Tuesday 25 October 2016

Tsipras proclaims a 'clear mandate' after Greek election victory

Syriza back in power, but honeymoon will be short

Carla De Winterz

Published 22/09/2015 | 02:30

Alexis Tsipras the leader of left-wing Syriza party waves to his supporters after the election results at the party's main electoral center in Athens
Alexis Tsipras the leader of left-wing Syriza party waves to his supporters after the election results at the party's main electoral center in Athens

Greek Prime Minister Alexis Tsipras has said his left-wing Syriza party has a "clear mandate" after winning a second general election in less than nine months.

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However, a sombre Mr Tsipras warned that Greeks faced a difficult road and recovery from financial crisis would only come through hard work.

"I feel vindicated because the Greek people have a clear mandate to carry on fighting inside and outside our country to uphold the pride of our people," Mr Tsipras told supporters in Athens.

"In Europe today, Greece and the Greek people are synonymous with resistance and dignity," Mr Tsipras said.

Syriza won just over 35pc of the vote, slightly down on its previous result and still short of an overall majority, but it will renew its coalition with the nationalist Independent Greeks.

Opposition New Democracy earned 28pc, while the far-right Golden Dawn party came in third with 7pc, slightly up on January's poll. Turnout was said to be low.

Syriza was first elected in January on an anti-austerity mandate, but was forced to accept tough conditions for Greece's third international bailout.

The snap election was called after Mr Tsipras lost his majority in August.

Some of his MPs who had opposed the new bailout conditions split to form a new party, but it has failed to get into parliament.

Rain came down all day in Athens, prompting one observer to suggest that the gods were angry at the outcome.

Despite the mandate, no-one is suggesting the road ahead will be easy.

Mr Tsipras has signed off on severe austerity measures insisted on by the IMF and European Union, including cuts to pensions, rises in taxes and an end to some of the regulation and financial allowances that have kept many professions protected.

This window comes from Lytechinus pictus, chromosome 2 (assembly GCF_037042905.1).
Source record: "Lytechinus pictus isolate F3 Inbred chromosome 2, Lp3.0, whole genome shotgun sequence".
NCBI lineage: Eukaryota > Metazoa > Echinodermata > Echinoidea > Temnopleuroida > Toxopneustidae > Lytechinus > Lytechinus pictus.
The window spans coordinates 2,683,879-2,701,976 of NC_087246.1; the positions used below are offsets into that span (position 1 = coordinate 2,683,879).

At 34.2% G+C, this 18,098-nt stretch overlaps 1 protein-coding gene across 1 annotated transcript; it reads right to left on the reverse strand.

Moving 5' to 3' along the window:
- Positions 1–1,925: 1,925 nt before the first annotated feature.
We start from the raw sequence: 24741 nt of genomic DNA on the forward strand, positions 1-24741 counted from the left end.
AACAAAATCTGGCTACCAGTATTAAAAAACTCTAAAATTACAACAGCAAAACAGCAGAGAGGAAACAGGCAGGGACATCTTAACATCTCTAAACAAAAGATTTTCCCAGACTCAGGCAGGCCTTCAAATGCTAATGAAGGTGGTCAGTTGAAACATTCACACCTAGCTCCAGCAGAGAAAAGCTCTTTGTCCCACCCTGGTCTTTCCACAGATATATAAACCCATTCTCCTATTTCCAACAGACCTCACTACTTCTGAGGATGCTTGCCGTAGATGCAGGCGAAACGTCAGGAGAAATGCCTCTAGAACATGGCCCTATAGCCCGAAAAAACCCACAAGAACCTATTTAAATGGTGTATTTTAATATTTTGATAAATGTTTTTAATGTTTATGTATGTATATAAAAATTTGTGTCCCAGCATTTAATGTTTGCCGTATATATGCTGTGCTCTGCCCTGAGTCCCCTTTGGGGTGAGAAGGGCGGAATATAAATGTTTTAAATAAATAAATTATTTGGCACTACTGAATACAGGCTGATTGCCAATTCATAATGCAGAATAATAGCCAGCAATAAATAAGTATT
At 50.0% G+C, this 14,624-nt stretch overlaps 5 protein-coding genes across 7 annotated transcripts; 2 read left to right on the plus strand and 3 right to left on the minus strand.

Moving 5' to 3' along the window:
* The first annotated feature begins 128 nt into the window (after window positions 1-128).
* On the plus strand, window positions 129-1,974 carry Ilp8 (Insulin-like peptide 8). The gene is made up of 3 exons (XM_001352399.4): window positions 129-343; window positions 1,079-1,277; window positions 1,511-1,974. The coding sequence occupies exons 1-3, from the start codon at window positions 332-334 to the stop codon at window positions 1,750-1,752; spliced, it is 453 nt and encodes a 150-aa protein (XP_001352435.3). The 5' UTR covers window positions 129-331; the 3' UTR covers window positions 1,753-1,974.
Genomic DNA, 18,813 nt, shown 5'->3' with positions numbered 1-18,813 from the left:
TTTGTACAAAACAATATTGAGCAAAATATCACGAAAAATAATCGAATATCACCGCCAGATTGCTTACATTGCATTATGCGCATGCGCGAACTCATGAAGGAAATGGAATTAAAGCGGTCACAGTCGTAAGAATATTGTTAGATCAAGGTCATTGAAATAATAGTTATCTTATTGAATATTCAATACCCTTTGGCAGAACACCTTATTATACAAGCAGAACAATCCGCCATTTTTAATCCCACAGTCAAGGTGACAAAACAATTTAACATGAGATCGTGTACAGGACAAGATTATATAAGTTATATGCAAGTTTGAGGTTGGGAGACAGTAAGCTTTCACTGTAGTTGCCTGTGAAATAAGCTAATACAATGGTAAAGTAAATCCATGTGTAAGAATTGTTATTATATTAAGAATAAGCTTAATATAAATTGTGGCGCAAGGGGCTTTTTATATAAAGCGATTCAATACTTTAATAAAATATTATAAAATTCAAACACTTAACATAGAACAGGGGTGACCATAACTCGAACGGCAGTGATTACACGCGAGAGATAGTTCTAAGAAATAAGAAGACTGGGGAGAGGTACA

Farmers have already been readying their tractors for road blockades and some of the unemployed are contemplating protests. The new government's honeymoon will be a short one.

Mr Tsipras was joined at the celebrations by Independent Greeks leader Panos Kammenos.

"Together we will continue the struggle we began seven months ago," Mr Tsipras said.

Among the challenges facing Mr Tsipras will be satisfying international creditors that Greece is meeting the terms of the latest bailout package worth up to €86bn.


Creditors carry out a review in October and there is still some opposition from within Syriza. The European Commission yesterday urged Syriza to press on with reforms.

"There is a lot of work ahead and no time to lose," EU spokesman Margaritis Schinas said.

European Council President Donald Tusk said in a letter to Mr Tsipras that many of the biggest challenges facing the EU were the same as those facing Greece, "including the refugee crisis and the creation of sustainable growth and jobs".

The Greek electoral system provides the party with the largest number of votes a bonus of 50 seats and Syriza will have 145 seats in the 300-seat parliament, only four fewer than in their January victory.

The Independent Greeks party, which is anti-austerity but agrees with Syriza on little else, won 10 seats. New Democracy won 75 and Golden Dawn 18.

Mr Tsipras won despite voters' rejection of austerity in a July referendum, but Germany yesterday urged Mr Tsipras to implement agreed reforms in exchange for the bailout.

Analysts see risks that the reforms demanded under the €86bn bailout programme will not be fully implemented because of their unpopularity among Greek voters and within Syriza itself.

With Germany the biggest contributor to the bailout, some allies of Chancellor Angela Merkel are also worried about the high level of tax evasion in Greece.

Irish Independent

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